Skip to comments.Electoral College Breakdown, Installment Six
Posted on 02/22/2004 10:35:52 AM PST by DalesEdited on 02/22/2004 12:46:17 PM PST by Admin Moderator. [history]
Due to popular demand, I am going to revive my poll tracking and analysis that I did during the 2000 election season. I will be starting things a bit differently this year. Instead of starting off with a comprehensive overview of the entire nation, I am going to start by looking at five states at a time. For this sixth installment, the random state generator presented me with Kansas, Ohio, Pennsylvania, Maryland, and Mississippi.
|Electoral Votes: 6|
Background: Kansas has been a clean sweep for the GOP since Johnson beat Goldwater.
Punditry: Currently an 8 point lead for Bush at a time where Kerry is riding high in the polls in a state that always goes Republican and last time was well into the double digits? Sounds like a Strong Advantage for Bush.
|Electoral Votes: 20|
Background: Since Truman, Ohio has gone Democrat three times. Carter edged Ford by an extremely slim margin, and Clinton won twice, both times relying on Perot heavily.
|2/7/03||Ohio Poll||Link||RV||4%||Bush||59%||Unnamed Democrat||36%|
Punditry: Many Democrat second guessers think that Gore would be President today had he concentrated on Ohio rather than Florida. Given how the rest of the rust belt voted, this is a tempting analysis. However, the history of Ohio's Presidential votes shows that it was an understandable decision to go elsewhere, as Republicans have dominated the Buckeye state. While Bush only won by five points last time, the polls to date show that he has solidified his standing here. I cannot be as bullish as the polls would indicate, but I still have Ohio as Leaning for Bush.
|Electoral Votes: 21|
Background: Democrats have won this state 6 of the last 10 elections, with the first of Clinton's wins being attributable to Ross Perot being on the ballot (19%). Typically, the races in the Keystone state have been close.
|11/23/03||Muhlenberg College||Link||430 RV||4.7%||Bush||47%||Kerry||40%|
Punditry: Bush lost Pennsylvania by five points, and he currently trails in the polls here by five points. Earlier polls showed him doing better than that, and Pennsylvania is a state which has been winnable by either party for quite some time (as shown by it having two Republican senators while having gone Democrat the last three elections). This is going to be a battleground state, and right now it rates a Slight Advantage for the Democrats.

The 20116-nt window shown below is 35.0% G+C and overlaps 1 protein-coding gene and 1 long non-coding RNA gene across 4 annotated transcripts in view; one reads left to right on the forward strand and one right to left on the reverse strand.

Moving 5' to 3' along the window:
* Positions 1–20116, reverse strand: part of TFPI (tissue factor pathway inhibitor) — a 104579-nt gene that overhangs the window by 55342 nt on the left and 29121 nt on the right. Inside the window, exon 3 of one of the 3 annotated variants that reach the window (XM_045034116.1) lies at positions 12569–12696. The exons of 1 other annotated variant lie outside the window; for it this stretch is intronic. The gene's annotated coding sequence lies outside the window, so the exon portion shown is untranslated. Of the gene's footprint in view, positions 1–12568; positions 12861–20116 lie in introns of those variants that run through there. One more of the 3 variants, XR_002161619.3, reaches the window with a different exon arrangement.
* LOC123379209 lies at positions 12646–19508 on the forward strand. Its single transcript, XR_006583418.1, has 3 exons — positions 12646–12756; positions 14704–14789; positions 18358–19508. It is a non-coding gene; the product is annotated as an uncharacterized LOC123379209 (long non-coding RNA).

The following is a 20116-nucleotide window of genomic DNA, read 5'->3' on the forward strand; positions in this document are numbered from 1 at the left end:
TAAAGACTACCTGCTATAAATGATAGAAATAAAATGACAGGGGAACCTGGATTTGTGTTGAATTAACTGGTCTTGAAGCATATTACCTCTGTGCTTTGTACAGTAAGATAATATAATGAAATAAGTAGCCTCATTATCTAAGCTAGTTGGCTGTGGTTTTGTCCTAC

|Electoral Votes: 10|
Background: Since the 1960 election, the only Republicans to carry Maryland were Nixon for his re-elect, Reagan for his re-elect, and George H. W. Bush during his first campaign. Clinton did not need Perot to win here either time. This is a Democrat state.
|1/12/04||Potomac, Inc||Link||1,200 LV||2.8%||Bush||41%||Unnamed Democrat||51%|
Punditry: There will be many interesting states this election. Maryland is not one of them. This state has a Strong Advantage for the Democrats.
|Electoral Votes: 6|
Background: Mississippi is a southern state first, second, and last. JFK finished behind Henry Byrd here. George Wallace won the state by more than a 2-1 margin over the second place finisher. The only Democrat to win since 1956? Jimmy Carter over Gerald Ford-- and Carter came very close to beating Reagan here. But as the Democrats have moved left, Mississippi has been willing to cast votes for Yankee Republicans, as Clinton lost both times here.
|12/22/03||Associated Press||Link||RV||4%||Bush||49%||Unnamed Democrat||29%|
Punditry: The same comment I made for Maryland applies here, only for the other side. Strong Advantage for Bush.
|ND (3)||CO (9)||GA (15)||NV (5)||-||NM (5)||CA (55)||NY (31)||VT (3)|
|AL (9)||SC (8)||NC (15)||FL (27)||-||ME (4)||-||DE (3)||MA (12)|
|MT (3)||KY (8)||MO (11)||-||-||MI (17)||-||MD (10)||DC (3)|
|WY (3)||KS (6)||VA (13)||-||-||PA (21)||-||-||RI (4)|
|UT (5)||MS (6)||OH (20)||-||-||-||-||-||-|
|Undesignated electoral votes: 192|
Next installment: Hawaii, Oregon, Washington, North Dakota, and West Virginia.
Historical election data are located at Dave Leip's invaluable website.
And thanks to Nita for doing the pings.
Otherwise, I'd say there is a LOT of similarities between them.
A slim hope, but one which has a bit of possiblity.
Demographic shifts have also been noticeable. Quite a few immigrants in areas that are normally "safe" for Republicans. My county (Franklin) went "blue" the last time and this has in the past been a conservative area.
Anecdotal data: quite a few "Kerry for President" bumper stickers have been cropping up, nothing yet for Bush. Just anecdotal, but it shows the Rats are getting organized and energized quite early in the run. Bush and the Republicans shouldn't let them get too far ahead, because catch-up is often a difficult task.
Someone here on FR used the cheating husband analogy which bares repeating. That Rove will cheat on his base but only enough not to force them to leave.
Giving money to the RNC is like sending Rove out on a night on the town to do what I described above.
Others, save me the standard answer: But a 3rd party vote is a throw away vote, stay with Bush this one time and we'll fix it next time (and next time, and next time...)
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